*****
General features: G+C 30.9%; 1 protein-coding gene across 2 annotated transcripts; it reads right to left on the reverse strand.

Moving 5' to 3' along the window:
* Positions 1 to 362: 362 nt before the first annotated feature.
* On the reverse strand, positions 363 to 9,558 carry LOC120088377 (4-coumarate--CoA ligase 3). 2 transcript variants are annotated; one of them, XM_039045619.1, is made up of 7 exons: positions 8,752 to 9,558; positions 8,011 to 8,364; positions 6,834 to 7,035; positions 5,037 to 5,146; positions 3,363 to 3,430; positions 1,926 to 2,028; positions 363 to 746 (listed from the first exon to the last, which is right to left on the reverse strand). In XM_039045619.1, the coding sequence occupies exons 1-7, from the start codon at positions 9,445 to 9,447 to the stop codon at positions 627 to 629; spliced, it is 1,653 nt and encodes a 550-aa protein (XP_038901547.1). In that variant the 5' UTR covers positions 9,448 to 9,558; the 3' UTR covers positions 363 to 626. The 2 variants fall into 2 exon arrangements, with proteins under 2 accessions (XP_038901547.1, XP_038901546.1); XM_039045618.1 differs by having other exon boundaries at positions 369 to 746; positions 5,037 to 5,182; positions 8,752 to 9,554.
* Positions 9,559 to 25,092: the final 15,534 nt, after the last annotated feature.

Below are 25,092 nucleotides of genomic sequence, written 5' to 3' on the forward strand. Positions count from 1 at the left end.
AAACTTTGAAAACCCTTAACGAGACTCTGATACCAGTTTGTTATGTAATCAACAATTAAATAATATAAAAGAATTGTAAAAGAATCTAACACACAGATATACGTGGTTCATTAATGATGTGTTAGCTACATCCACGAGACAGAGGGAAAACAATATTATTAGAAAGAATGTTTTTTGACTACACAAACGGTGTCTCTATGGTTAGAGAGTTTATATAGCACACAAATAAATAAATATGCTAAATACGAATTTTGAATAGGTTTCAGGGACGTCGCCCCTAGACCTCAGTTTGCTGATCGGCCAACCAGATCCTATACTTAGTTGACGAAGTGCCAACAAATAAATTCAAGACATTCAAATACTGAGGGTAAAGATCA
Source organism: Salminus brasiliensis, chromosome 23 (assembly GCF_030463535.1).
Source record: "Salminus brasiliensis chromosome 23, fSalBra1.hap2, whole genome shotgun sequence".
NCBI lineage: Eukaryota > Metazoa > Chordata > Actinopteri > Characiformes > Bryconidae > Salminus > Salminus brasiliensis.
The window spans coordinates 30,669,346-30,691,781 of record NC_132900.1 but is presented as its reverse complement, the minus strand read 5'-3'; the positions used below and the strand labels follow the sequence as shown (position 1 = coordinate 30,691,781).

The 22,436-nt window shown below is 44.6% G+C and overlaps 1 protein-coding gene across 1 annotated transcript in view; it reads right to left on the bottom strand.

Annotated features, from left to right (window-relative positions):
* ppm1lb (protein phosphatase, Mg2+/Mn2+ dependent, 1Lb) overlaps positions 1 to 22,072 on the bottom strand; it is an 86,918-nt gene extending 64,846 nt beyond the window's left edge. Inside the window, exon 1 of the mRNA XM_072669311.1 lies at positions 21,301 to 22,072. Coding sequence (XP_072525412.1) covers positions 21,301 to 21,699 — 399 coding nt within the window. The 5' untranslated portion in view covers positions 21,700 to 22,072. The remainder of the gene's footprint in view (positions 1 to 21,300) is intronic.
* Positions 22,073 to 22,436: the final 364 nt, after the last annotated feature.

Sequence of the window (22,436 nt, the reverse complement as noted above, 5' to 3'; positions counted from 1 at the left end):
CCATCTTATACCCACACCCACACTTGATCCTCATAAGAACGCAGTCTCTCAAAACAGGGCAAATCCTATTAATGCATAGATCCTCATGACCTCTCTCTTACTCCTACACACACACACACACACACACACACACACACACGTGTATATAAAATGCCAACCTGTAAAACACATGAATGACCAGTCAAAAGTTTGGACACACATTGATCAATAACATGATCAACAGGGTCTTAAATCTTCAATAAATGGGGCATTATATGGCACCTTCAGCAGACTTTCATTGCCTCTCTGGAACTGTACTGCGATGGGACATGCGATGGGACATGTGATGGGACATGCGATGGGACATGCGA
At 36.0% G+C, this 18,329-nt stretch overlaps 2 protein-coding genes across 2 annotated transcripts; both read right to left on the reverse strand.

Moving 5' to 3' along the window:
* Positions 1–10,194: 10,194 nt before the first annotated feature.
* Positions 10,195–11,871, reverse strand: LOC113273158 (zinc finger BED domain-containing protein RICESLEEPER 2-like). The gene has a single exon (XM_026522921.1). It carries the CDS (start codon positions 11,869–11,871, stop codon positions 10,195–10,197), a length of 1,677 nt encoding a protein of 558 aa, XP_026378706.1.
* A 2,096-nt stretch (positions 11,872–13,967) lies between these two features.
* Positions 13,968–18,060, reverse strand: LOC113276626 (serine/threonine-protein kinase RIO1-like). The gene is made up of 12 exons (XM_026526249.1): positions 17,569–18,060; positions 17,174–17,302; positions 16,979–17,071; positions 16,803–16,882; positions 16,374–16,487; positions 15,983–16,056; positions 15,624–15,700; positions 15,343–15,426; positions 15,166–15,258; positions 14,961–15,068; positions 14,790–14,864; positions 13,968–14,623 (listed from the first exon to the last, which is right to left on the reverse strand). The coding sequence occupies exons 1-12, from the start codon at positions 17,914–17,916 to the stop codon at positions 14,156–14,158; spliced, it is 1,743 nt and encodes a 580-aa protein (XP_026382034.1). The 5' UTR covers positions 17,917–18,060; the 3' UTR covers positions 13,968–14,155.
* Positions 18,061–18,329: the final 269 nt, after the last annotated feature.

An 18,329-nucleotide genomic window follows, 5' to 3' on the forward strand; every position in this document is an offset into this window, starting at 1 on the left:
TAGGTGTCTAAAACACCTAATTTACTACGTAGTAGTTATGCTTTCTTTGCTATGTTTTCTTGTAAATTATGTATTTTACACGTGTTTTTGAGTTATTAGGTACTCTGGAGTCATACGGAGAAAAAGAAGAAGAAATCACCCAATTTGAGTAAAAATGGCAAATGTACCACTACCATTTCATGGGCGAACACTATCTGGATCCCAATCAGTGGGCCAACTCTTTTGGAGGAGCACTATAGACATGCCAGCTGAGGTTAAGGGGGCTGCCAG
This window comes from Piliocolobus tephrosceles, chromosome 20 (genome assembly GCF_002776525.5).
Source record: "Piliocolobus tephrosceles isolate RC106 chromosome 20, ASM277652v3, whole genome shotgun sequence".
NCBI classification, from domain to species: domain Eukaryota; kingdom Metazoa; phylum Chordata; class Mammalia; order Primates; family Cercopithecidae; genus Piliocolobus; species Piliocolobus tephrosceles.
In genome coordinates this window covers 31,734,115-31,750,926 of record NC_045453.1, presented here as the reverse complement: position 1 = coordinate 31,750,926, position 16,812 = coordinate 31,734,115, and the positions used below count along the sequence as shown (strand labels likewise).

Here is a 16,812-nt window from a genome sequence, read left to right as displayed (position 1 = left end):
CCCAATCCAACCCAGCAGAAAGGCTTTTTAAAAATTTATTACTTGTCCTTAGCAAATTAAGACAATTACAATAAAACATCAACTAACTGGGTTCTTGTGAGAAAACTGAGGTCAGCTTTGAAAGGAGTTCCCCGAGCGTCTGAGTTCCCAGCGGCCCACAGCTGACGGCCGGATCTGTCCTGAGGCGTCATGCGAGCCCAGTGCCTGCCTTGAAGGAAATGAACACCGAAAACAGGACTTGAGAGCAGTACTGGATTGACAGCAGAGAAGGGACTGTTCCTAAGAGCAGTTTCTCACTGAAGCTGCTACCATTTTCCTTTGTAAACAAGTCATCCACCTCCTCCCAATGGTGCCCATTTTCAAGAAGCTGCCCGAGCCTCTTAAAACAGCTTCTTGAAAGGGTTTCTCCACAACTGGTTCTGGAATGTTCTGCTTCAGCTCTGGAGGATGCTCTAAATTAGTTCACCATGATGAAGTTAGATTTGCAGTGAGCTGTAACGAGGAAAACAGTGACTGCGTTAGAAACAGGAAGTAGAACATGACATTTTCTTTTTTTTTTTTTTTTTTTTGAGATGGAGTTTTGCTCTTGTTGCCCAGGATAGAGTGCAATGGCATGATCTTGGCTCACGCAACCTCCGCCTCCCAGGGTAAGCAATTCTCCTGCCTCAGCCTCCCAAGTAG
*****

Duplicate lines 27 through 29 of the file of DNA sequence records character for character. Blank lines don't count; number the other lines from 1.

This window comes from Piliocolobus tephrosceles, chromosome 20 (genome assembly GCF_002776525.5).
Source record: "Piliocolobus tephrosceles isolate RC106 chromosome 20, ASM277652v3, whole genome shotgun sequence".
NCBI classification, from domain to species: domain Eukaryota; kingdom Metazoa; phylum Chordata; class Mammalia; order Primates; family Cercopithecidae; genus Piliocolobus; species Piliocolobus tephrosceles.